Competitors stand at the ready in Minnawarra Park, Armadale.
By Shannon Verhagen
Even though the people of Scotland elected not to become independent, Perth’s Scottish community has come out in force to celebrate their country’s rich culture.
Last Sunday the Highland Gathering, WA’s largest Scottish-themed event, saw hundreds of people flock to Armadale to experience the life of a Scot.
The day included all sorts of traditions, from Highland dancing and music to medieval re-enactments, the “Strong Men Games” and traditional cuisines such as blood pudding and haggis.
“The bagpipes were awesome and made it feel like home. Seeing lots of people wearing kilts and having fun with the culture was probably the best part,” says Scottish-born Lauren O’Neill.
The day began with the “Perth Kilt Run,” a 5 kilometre dash through the scenic Minnawarra Park and Sanctuary Lake in which runners don kilts to get into the Scottish spirit and raise money for charity.
In June 2012, a kilt run in the Canadian city of Perth, Ontario set the world record for “Largest Kilt Run,” with an impressive 1,764 participants.
Perth in Scotland and Western Australia have now stepped up to the plate to beat Canada’s effort with Australia’s inaugural kilt run.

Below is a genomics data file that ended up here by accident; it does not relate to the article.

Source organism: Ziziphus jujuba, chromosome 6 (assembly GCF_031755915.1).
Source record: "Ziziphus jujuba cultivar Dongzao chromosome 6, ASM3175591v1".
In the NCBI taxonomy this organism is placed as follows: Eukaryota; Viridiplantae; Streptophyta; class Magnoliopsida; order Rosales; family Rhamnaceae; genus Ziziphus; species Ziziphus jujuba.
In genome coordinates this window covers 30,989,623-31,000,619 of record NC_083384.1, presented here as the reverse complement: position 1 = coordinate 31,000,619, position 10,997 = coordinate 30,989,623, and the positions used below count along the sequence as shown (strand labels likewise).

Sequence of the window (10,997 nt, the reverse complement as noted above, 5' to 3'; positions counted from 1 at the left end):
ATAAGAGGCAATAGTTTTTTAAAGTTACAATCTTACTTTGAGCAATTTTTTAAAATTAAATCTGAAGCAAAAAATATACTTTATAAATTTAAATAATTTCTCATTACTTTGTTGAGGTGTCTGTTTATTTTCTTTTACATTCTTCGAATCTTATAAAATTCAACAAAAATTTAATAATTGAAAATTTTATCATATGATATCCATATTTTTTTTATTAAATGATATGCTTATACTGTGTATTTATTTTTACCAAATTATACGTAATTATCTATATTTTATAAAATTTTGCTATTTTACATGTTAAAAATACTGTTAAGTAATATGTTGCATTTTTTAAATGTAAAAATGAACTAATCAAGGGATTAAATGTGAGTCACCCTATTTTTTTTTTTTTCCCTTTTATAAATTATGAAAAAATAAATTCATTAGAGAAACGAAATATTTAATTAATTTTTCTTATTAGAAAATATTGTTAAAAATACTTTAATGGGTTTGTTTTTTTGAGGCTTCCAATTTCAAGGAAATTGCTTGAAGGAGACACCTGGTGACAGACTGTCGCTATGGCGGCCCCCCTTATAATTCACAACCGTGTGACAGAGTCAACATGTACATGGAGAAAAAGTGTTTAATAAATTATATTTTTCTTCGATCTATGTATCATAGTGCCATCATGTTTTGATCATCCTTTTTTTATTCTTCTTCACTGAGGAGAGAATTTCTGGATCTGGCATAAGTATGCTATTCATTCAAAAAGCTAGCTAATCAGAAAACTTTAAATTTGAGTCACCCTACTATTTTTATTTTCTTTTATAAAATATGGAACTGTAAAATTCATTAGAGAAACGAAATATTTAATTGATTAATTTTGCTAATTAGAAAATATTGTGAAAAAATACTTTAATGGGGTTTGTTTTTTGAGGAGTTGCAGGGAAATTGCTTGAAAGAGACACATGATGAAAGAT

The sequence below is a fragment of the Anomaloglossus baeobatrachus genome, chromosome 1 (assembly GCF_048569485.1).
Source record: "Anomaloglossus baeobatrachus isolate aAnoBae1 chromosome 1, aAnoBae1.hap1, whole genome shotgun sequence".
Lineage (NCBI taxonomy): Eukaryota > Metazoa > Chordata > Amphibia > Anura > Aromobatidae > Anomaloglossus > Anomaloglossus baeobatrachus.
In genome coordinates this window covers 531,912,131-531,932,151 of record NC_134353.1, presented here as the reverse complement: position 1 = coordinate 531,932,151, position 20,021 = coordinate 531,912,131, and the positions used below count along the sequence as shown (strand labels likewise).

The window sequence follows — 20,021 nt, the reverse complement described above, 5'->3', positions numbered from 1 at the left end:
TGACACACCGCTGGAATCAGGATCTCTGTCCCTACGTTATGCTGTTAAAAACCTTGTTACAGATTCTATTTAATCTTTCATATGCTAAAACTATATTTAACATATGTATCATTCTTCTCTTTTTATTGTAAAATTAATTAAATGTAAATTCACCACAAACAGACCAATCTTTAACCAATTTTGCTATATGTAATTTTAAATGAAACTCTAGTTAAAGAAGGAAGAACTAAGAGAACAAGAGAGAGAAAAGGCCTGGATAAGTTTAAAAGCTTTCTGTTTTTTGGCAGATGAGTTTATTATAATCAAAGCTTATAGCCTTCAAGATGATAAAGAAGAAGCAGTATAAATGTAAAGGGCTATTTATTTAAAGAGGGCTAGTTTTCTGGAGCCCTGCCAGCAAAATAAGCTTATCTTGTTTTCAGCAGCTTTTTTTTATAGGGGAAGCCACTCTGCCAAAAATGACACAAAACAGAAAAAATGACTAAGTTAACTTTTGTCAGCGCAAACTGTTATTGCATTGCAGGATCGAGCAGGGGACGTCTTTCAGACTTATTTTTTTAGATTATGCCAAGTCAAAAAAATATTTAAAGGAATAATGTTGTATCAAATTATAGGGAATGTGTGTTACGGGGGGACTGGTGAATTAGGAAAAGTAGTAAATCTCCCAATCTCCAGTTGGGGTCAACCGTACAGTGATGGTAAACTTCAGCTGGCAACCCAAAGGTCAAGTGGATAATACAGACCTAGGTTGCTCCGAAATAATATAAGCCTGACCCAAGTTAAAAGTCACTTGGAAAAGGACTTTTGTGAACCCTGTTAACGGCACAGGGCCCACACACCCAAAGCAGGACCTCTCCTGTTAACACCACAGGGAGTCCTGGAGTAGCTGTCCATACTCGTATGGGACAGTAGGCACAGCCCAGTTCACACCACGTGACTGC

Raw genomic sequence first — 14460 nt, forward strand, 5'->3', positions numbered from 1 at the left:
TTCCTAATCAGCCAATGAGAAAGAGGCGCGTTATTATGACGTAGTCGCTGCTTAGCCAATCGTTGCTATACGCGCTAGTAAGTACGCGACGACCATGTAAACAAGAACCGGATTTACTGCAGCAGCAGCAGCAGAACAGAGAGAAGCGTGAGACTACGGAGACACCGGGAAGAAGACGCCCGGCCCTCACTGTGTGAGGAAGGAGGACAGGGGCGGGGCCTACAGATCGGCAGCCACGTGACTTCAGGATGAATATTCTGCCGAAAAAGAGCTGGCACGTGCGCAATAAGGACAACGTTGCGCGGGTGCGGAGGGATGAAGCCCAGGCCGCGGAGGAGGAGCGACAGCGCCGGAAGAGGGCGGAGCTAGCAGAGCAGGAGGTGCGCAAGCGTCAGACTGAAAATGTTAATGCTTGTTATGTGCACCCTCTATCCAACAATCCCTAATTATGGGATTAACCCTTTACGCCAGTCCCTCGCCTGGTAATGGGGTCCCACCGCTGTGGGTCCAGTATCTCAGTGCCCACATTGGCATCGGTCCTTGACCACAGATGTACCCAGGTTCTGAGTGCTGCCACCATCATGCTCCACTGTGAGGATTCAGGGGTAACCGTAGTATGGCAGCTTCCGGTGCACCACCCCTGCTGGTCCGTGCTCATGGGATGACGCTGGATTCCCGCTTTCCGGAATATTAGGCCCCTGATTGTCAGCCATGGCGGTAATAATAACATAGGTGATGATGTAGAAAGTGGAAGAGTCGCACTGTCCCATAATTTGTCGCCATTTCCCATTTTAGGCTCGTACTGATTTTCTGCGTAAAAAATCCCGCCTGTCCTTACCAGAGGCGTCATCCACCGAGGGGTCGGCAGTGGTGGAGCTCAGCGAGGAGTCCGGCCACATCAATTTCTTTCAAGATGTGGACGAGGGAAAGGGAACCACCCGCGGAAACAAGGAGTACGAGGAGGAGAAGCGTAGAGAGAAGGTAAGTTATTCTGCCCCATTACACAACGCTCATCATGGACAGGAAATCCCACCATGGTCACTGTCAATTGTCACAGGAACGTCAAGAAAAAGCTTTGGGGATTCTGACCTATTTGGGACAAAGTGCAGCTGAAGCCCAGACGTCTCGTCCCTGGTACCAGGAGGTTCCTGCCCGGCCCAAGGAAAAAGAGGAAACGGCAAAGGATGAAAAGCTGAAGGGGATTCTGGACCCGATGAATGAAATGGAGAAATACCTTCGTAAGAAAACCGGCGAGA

The money raised from this year’s run will be donated to four charities: the Leukaemia Foundation, the Amanda Young Foundation, the Make A Wish Foundation and the Ronald McDonald Charity.
Prizes were awarded to first female, male and child across the line, along with other novelty awards for Best Costume, Quirkiest Team and the “Run Jimmy Run” – awarded to a keen competitor who chose to run an extra lap.
As racegoers relaxed among the many attractions, members of the Grey Company began warming up for their re-enactment of the Scottish Rebellion.
But as serious as the battle was, the members are all in it for fun and entertainment.
“We get to dress up and play as an adult,” says Ms BJ Barker, a current fighting member.
The Grey Company prides itself on accuracy – Ms Barker painstakingly hand-stitched intricate costumes to provide an educational, visual presentation of life in the old days.
Overall WA’s Highland Day was the perfect balance between education, charity and entertainment.
“It was a really fun event,” says Miss O’Neill.